Tuesday, 8 October 2019
GENEVA (AP) — The United States is less competitive than it was a year ago and the global economy remains hobbled by low productivity despite a decade of cheap money from central banks, the World Economic Forum said Wednesday.
In its latest assessment of the factors behind productivity and long-term economic growth, the organization best-known for its annual gathering of the elites in the Swiss ski resort of Davos found Singapore overtaking the United States as the most competitive country, aided in no small part by its state-of-the-art infrastructure and strong cooperation between labor and management.
The Global Competitiveness Report, which is now in its 40th year, said the U.S. is losing ground in measures such as "healthy life expectancy" and preparedness for the future skills needed in the 21st century.
Hong Kong, the Netherlands and Switzerland rounded out the top five places in the rankings.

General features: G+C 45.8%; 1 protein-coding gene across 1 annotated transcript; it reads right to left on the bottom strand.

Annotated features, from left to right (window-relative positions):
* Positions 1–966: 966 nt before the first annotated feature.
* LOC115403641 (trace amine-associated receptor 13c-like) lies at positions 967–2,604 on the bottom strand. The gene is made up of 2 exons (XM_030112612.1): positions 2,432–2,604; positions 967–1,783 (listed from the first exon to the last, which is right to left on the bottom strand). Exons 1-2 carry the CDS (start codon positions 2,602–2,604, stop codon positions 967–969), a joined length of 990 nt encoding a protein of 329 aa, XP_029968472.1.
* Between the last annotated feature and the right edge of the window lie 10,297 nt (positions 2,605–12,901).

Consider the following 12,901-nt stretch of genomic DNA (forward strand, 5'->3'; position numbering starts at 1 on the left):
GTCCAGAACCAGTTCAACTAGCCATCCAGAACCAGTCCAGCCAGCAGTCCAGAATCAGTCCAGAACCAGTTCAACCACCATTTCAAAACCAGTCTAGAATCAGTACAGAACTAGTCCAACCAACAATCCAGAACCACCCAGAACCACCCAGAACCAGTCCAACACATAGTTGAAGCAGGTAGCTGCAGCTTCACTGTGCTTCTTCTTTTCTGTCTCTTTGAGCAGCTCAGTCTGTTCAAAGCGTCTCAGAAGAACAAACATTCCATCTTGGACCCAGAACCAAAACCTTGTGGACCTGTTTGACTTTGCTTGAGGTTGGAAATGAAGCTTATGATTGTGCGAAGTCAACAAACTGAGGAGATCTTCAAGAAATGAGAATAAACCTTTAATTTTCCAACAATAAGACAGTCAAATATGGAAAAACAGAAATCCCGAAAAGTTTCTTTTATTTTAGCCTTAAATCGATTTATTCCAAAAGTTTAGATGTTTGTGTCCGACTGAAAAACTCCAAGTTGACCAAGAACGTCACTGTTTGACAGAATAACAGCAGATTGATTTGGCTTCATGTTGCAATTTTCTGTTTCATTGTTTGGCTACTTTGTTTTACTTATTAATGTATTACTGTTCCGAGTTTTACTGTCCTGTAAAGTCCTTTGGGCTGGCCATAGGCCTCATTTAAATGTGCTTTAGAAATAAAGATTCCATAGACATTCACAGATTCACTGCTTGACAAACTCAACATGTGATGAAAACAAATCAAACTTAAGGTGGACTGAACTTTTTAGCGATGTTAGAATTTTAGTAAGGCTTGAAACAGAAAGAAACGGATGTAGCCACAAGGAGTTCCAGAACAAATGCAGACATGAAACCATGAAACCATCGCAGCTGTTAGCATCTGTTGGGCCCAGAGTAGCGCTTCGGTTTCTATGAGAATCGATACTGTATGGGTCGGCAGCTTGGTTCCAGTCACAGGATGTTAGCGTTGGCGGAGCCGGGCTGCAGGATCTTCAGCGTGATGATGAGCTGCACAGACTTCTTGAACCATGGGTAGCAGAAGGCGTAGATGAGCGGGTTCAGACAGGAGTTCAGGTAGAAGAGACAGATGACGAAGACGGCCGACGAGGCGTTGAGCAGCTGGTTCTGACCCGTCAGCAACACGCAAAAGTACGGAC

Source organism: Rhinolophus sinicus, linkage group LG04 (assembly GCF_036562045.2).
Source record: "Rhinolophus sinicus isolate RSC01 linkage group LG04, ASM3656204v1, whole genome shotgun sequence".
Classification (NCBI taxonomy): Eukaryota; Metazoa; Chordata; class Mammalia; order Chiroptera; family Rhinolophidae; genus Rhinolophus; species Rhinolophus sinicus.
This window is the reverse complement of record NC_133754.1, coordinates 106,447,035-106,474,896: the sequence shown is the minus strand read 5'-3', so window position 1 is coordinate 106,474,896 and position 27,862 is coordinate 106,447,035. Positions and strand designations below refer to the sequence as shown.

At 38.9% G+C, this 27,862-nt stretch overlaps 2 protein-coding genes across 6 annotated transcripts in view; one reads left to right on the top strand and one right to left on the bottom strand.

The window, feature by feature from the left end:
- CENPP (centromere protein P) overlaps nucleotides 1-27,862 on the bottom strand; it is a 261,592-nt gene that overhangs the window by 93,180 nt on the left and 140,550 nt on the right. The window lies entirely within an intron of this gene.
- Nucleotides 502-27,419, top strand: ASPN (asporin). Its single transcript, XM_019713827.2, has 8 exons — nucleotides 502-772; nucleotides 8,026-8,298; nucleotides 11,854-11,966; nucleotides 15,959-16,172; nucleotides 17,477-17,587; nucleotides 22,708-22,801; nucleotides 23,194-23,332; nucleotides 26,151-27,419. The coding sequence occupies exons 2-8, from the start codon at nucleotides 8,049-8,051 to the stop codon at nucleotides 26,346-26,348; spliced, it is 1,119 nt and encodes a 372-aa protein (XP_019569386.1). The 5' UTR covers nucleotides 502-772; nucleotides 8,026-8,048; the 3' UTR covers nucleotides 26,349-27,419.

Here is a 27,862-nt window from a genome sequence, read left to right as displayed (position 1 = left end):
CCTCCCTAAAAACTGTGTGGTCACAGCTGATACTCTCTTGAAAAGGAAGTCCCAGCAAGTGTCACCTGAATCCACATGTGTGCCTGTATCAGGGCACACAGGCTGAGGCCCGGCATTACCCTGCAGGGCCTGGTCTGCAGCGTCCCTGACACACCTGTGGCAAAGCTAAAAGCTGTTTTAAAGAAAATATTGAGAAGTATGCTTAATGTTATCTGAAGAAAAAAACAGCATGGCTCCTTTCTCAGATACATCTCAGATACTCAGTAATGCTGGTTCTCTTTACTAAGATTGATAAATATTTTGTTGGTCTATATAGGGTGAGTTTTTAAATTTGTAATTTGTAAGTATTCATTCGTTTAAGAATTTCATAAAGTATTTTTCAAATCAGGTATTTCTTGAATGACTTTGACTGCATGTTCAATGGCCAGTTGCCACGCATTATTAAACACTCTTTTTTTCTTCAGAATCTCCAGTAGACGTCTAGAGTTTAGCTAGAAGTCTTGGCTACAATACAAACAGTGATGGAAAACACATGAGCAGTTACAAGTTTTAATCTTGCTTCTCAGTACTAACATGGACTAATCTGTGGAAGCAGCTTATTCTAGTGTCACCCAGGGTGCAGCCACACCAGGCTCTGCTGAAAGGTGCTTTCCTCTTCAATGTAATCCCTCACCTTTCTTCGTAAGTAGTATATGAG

The report's index maps out the competitive landscape of 141 economies based on more than 100 indicators in a dozen categories.
Those categories include headings like health, financial system, market size, business dynamism and capacity to innovate.
The U.S. did remain "an innovation powerhouse" and the world's most competitive large economy, and despite the prospects of a future skills gap, the U.S. still ranks highly for "ease of finding skilled employees" today.
WEF founder Klaus Schwab called the index a "compass for thriving in the new economy where innovation becomes the key factor of competitiveness."
Authors say it's too early to fully assess the impact of some of the operative factors in the world economy over the last year, notably rising trade tensions between the U.S. and China that's led to tariffs on hundreds of billions of dollars' worth of goods...